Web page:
Where can I find a list of charities that do not advertise?
January 21, 2008 8:42 AM   Subscribe

I'm looking for a list of charities that do not spend any of their budget on advertising. Is there a directory of them somewhere? I'm in the UK, but that's more of a starting off point; deserving non-advertising charities elsewhere, or lists of them, would be just as good.

I'm aware of the charity commission but their search doesn't allow me to specify criteria like advertising budget.

I'm aware that non-advertising charities will be inherently harder to find, but I'm hoping word of mouth, (free) charity directory listings, and actual news of their achievements will be sufficient to find them.
posted by fvw to Grab Bag (9 answers total) 1 user marked this as a favorite
I think you're going to be hard pressed to find a list of all charities which don't advertise - they all spend money on 'fundraising' which is, essentially, advertising. The best you're likely to get is a list of how much/what proportion of their income they spend on administration.

You could try hunting around or asking at one of these sites:
Intelligent giving
posted by ComfySofa at 9:26 AM on January 21, 2008

What do you consider advertising? Every non-profit has a fundraising wing. If they didnt they would fold. Fundraising is arguably advertising. I'm sure you'll find some trust fund kiddie "charity" that doesnt need fundraising, but I doubt you'll want to give your money to someone's tax dodge.
posted by damn dirty ape at 9:36 AM on January 21, 2008 [1 favorite]

Charity Navigator is a good place to look. This example shows how a given charity uses their money, how it is distributed, and so forth.
posted by wowbobwow at 9:39 AM on January 21, 2008

2nding damn dirty ape. The reason charities advertise is because not everyone has an Ask MetaFilter account.
posted by mpls2 at 10:03 AM on January 21, 2008 [2 favorites]

In addition to fund development, charities need to do outreach to their target clients. That is often a form of advertising - posters in community centers, newsletters to places that might give client referrals, etc. They couldn't help people if no one knew they existed.

Also, a fair amount of advertising is actually donated as gift in kind. The ads you see may be at no cost to the charity.

Perhaps we're misunderstanding you - are you looking for a list of lesser known charities or ones that don't pay for media?
posted by 26.2 at 10:47 AM on January 21, 2008

What is your goal? What are you trying to accomplish by finding charities that do not promote themselves? I ask because if you have a particular concern about how funds are spent or charities promoted, we might be able to provide more specific and useful answers.

What 26.2 says is very much correct: much of what looks like 'advertising' is media trade or in-kind donation for which no money changes hands. For instance, my organization is mentioned as a program underwriter on our public radio station. In return, we promote the public radio station on some of our materials. The same kind of arrangment is often made with print advertisers. Just seeing advertising doesn't mean money has been spent.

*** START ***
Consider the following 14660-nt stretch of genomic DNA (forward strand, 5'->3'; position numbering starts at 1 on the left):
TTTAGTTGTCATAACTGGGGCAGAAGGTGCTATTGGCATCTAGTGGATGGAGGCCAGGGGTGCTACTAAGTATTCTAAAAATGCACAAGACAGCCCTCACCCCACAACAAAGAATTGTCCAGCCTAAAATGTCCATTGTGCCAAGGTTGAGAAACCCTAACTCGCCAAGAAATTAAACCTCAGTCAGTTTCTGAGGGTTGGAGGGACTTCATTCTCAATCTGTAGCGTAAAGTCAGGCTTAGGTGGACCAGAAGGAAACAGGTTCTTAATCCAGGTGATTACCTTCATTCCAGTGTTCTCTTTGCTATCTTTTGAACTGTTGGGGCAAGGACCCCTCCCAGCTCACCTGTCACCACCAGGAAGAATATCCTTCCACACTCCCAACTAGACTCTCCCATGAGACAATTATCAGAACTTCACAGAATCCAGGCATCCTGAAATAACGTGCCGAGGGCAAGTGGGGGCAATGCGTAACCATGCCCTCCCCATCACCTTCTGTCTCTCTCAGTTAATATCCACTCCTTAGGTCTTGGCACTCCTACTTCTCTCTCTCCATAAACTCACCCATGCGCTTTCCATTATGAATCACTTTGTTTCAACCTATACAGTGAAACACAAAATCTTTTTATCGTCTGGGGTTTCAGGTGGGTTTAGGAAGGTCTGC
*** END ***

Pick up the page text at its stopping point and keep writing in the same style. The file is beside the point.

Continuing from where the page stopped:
posted by Miko at 12:44 PM on January 21, 2008

Good point, I mean those that don't spend money on advertising, to maximise utility per unit of currency donated. If more advertising makes people donate more it stops being a zero-sum game and advertising will actually improve the utility of donated money, but beyond a certain point that has to cease being true, and it's certainly not a desirable state of affairs. And then there's the whole eyesore/annoyance aspect of advertising.
posted by fvw at 3:45 PM on January 21, 2008

beyond a certain point that has to cease being true,

Why? If more advertising continues to result in more donations, and donations and marketing budget increase proportionally, then you can scale up and provide more of the same services to a greater number of clients, or initiate more services. Think, for example, of Habitat for Humanity. They maintain a pretty high media profile, both locally in areas where they run projects, and nationally. Their growth has enabled them to become a significant force in low-income housing, doing what they do at a scale that would be impossible had they never increased their marketing budget.
posted by Miko at 5:05 PM on January 21, 2008

I think what you're after is fund raising expenses and fund raising efficiency. Charity Navigator gives a decent explanation in the middle of this page.

You're correct in that some charities aren't terribly efficient in how they advertise services or raise funds. As a general rule, the charities that pay for profit companies to do phone solicitations are woefully inefficient - paying the fund raiser 50 to 80% commission.
posted by 26.2 at 7:21 PM on January 21, 2008

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